3. UAM and drone port operators could be investigating, developing, and trialling noise monitoring systems, to ensure that noise monitoring in the vicinity of the ports is possible and appropriately calibrated from the start. This will be a vital data source to enable data driven information sharing and robust engagement with local communities and authorities.

When the first commercial UAM services enter service, it will be almost 70 years since Pan Am commenced jet airliner operations from New York to Europe, with the Boeing 707. Technically the Boeing 707 was no louder than the loudest non-jet airliners of the day and communities had accepted them; but New York communities certainly did not accept the Boeing 707. If Governments and Regulators do not rapidly define noise standards, which take full account of; any differences in the quality of the sounds between conventional aircraft and the UAMs of tomorrow; and the perception of the new noise by society; then aviation noise history is about to repeat itself, endangering the social acceptance and wide adoption of the next air transport revolution.

Author: Nick Boud, Principal Consultant, Think Research



[2] Urban Air Port® World-first hub for flying taxis, Air-One opens in Coventry, UK, heralding a new age of zero-emission transport.
[3] Elsayed, M.; Mohamed, M. The impact of airspace regulations on unmanned aerial vehicles in last-mile operation. Transp. Res. Part D Transp. Environ. 2020, 87, 102480.
[7] Exploratory Analysis of the Airspace Throughput and Sensitivities of an Urban Air Mobility System, Kenneth H Goodrich and Bryan E. Barmore,
[9] Christian, Andrew & Cabell, Randolph. (2017). Initial Investigation into the Psychoacoustic Properties of Small Unmanned Aerial System Noise. 10.2514/6.2017-4051.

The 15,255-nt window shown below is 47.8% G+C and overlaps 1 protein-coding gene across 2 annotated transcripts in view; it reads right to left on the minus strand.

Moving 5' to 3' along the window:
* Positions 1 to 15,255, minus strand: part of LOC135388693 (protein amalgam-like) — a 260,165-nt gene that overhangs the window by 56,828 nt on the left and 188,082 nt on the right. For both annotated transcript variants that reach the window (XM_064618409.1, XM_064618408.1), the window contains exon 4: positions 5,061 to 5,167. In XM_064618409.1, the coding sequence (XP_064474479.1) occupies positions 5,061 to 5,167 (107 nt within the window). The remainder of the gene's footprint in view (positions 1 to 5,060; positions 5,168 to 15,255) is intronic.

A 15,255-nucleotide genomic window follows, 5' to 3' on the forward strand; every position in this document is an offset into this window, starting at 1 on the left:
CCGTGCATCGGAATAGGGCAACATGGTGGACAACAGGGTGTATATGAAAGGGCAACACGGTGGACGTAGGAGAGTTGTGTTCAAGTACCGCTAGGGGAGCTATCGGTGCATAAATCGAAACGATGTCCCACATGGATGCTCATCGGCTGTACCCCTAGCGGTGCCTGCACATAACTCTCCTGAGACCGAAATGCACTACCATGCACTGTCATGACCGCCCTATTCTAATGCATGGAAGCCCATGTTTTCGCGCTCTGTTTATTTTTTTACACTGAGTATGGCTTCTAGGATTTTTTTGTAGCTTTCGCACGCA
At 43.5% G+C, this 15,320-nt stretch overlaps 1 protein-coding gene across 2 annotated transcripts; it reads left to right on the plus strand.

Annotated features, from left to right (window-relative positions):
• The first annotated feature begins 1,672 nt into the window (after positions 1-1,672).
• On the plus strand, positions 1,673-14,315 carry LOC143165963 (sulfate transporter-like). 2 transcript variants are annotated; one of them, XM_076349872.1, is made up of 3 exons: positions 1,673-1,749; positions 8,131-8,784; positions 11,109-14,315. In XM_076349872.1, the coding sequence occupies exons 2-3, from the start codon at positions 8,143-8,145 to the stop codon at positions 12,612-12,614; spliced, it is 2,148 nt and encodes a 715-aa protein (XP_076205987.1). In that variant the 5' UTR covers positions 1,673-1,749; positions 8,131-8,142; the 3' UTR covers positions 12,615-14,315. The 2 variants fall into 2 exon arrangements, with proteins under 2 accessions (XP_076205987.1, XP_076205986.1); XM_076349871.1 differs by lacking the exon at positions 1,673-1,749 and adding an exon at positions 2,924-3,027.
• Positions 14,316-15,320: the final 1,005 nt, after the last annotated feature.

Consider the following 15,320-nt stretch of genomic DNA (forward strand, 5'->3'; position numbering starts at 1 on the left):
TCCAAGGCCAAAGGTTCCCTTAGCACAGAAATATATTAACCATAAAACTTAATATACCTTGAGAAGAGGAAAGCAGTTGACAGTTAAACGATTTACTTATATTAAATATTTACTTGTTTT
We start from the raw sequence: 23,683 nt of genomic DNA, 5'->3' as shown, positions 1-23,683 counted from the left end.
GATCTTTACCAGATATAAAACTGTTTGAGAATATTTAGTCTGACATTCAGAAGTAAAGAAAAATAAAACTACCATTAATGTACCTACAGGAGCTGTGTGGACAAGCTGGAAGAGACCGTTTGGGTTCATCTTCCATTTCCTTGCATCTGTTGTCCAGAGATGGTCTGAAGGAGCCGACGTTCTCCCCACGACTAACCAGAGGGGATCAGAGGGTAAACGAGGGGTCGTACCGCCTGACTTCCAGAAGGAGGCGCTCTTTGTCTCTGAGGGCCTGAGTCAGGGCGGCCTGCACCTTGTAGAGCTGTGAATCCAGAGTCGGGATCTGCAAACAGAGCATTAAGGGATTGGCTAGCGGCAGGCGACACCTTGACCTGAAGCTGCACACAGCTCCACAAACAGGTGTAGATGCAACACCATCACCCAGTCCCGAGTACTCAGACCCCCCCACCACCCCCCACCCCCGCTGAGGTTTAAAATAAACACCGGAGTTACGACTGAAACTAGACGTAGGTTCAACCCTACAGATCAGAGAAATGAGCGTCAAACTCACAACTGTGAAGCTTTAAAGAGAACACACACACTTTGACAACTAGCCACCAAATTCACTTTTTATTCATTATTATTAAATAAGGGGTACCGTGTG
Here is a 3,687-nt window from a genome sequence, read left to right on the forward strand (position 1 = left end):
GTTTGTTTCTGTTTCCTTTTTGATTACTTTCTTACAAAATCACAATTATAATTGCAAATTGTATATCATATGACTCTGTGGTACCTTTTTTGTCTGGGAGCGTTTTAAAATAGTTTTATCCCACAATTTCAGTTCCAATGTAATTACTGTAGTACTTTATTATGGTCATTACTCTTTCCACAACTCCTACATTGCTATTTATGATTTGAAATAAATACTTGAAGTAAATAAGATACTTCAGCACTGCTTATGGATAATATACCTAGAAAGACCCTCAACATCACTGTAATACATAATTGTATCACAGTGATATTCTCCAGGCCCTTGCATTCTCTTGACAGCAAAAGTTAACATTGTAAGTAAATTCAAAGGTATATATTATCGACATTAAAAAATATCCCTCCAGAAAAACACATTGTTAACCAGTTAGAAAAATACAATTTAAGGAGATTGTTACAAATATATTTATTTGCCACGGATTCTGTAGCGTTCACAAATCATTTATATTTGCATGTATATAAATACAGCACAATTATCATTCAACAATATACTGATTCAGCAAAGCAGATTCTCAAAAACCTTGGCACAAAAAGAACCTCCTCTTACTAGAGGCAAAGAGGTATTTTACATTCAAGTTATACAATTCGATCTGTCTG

[10] EASA, Study on the societal acceptance of Urban Air Mobility in Europe, May 2021,
[13] Code of Federal Regulations, Title 14. Aeronautics and Space, Chapter I. Federal Aviation Administration, Department of Transportation, Subchapter C. Aircraft, Part 36. Noise Standards: Aircraft Type and Airworthiness Certification,
[14] Regulation (EU) No. 748/2012, Annex I, Part 21,
[15] EASA Easy Access Rules for Unmanned Aircraft Systems (Regulations (EU) 2019/947 and (EU) 2019/945), January 2021, Part 15, Pg 306
[20] Temporal features of sound affect auditory perception, including loudness, pitch and timbre perception and spatial hearing
[21], Antonio J Torija Martinez, Lecturer in Acoustic Engineering, University of Salford
[23] For conventional aircraft models such as NASA’s Aircraft Noise Prediction Program 2 (ANOPPs), or a combination of three tools developed by DLR’s (Deutsches Zentrum für Luft- und Raumfahrt / German Aerospace Centre)

  • TAU-Code: a system for complex flow simulations on unstructured hybrid grids
  • Perturbation Investigation of Aerodynamic Noise (PIANO) software for computing the noise emission at component level
  • Parametric Aircraft Noise Analysis Module (PANAM) tool computes the noise emission of entire aircraft for different flight configurations.

[24] Stephen A. Rizzi & Menachem Rafaelof, Inter Noise 2021, Community noise assessment of urban air mobility vehicle operations using the FAA Aviation Environmental Design Tool,
[25] UK CAA Publication (CAP1506), Survey of noise attitudes 2014: Aircraft,
[26] The Noise Insulation (Railways and Other Guided Systems) Regulations 1996 (SI 1996/428), as amended
[27] L 10” is the sound level in dB(A) which is exceeded for one-tenth of a period of one hour; “L 10 (18-hour)” is the arithmetic mean of all the levels of L 10 during a period from 0600 to 2400 hours on a normal working day
[28] The Noise Insulation Regulations 1975, SI No. 1763, as amended 1988
[29] Asensio, C., Gasco, L. & de Arcas, G. A Review of Non-Acoustic Measures to Handle Community Response to Noise around Airports. Curr Pollution Rep 3, 230–244 (2017).
[31] London Assembly, London in a spin – A review of helicopter noise, October 2006,
[32] DEFRA NANR235 – Research into the Improvement of the Management of Helicopter Noise. 2008.